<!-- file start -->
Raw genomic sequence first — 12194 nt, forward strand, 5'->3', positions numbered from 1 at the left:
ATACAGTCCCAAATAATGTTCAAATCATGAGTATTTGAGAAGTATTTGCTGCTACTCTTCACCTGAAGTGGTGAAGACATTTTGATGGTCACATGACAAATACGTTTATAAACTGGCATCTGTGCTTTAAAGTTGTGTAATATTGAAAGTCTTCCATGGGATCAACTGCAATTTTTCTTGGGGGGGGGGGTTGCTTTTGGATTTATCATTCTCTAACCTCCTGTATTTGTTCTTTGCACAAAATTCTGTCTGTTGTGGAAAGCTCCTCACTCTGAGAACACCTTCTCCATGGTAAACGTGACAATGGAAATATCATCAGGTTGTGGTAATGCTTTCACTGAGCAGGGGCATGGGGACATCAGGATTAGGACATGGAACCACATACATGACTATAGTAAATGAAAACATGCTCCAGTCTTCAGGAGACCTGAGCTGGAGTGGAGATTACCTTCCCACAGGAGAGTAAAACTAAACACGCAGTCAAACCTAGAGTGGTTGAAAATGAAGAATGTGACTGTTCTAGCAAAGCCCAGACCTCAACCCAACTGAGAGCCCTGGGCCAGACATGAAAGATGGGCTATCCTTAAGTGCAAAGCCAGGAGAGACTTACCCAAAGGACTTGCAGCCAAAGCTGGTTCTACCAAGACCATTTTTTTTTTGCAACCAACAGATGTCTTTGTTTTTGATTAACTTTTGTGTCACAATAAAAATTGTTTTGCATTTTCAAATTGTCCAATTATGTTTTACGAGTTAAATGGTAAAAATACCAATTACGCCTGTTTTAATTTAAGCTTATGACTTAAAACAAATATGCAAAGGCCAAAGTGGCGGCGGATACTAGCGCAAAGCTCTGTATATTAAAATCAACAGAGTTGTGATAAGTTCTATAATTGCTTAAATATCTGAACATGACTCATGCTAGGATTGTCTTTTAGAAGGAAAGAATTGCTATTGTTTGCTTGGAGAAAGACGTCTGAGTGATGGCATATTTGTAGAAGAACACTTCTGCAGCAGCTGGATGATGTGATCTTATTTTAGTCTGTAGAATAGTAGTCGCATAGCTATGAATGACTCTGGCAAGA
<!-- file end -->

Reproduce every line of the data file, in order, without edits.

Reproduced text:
Raw genomic sequence first — 12194 nt, forward strand, 5'->3', positions numbered from 1 at the left:
ATACAGTCCCAAATAATGTTCAAATCATGAGTATTTGAGAAGTATTTGCTGCTACTCTTCACCTGAAGTGGTGAAGACATTTTGATGGTCACATGACAAATACGTTTATAAACTGGCATCTGTGCTTTAAAGTTGTGTAATATTGAAAGTCTTCCATGGGATCAACTGCAATTTTTCTTGGGGGGGGGGGTTGCTTTTGGATTTATCATTCTCTAACCTCCTGTATTTGTTCTTTGCACAAAATTCTGTCTGTTGTGGAAAGCTCCTCACTCTGAGAACACCTTCTCCATGGTAAACGTGACAATGGAAATATCATCAGGTTGTGGTAATGCTTTCACTGAGCAGGGGCATGGGGACATCAGGATTAGGACATGGAACCACATACATGACTATAGTAAATGAAAACATGCTCCAGTCTTCAGGAGACCTGAGCTGGAGTGGAGATTACCTTCCCACAGGAGAGTAAAACTAAACACGCAGTCAAACCTAGAGTGGTTGAAAATGAAGAATGTGACTGTTCTAGCAAAGCCCAGACCTCAACCCAACTGAGAGCCCTGGGCCAGACATGAAAGATGGGCTATCCTTAAGTGCAAAGCCAGGAGAGACTTACCCAAAGGACTTGCAGCCAAAGCTGGTTCTACCAAGACCATTTTTTTTTTGCAACCAACAGATGTCTTTGTTTTTGATTAACTTTTGTGTCACAATAAAAATTGTTTTGCATTTTCAAATTGTCCAATTATGTTTTACGAGTTAAATGGTAAAAATACCAATTACGCCTGTTTTAATTTAAGCTTATGACTTAAAACAAATATGCAAAGGCCAAAGTGGCGGCGGATACTAGCGCAAAGCTCTGTATATTAAAATCAACAGAGTTGTGATAAGTTCTATAATTGCTTAAATATCTGAACATGACTCATGCTAGGATTGTCTTTTAGAAGGAAAGAATTGCTATTGTTTGCTTGGAGAAAGACGTCTGAGTGATGGCATATTTGTAGAAGAACACTTCTGCAGCAGCTGGATGATGTGATCTTATTTTAGTCTGTAGAATAGTAGTCGCATAGCTATGAATGACTCTGGCAAGA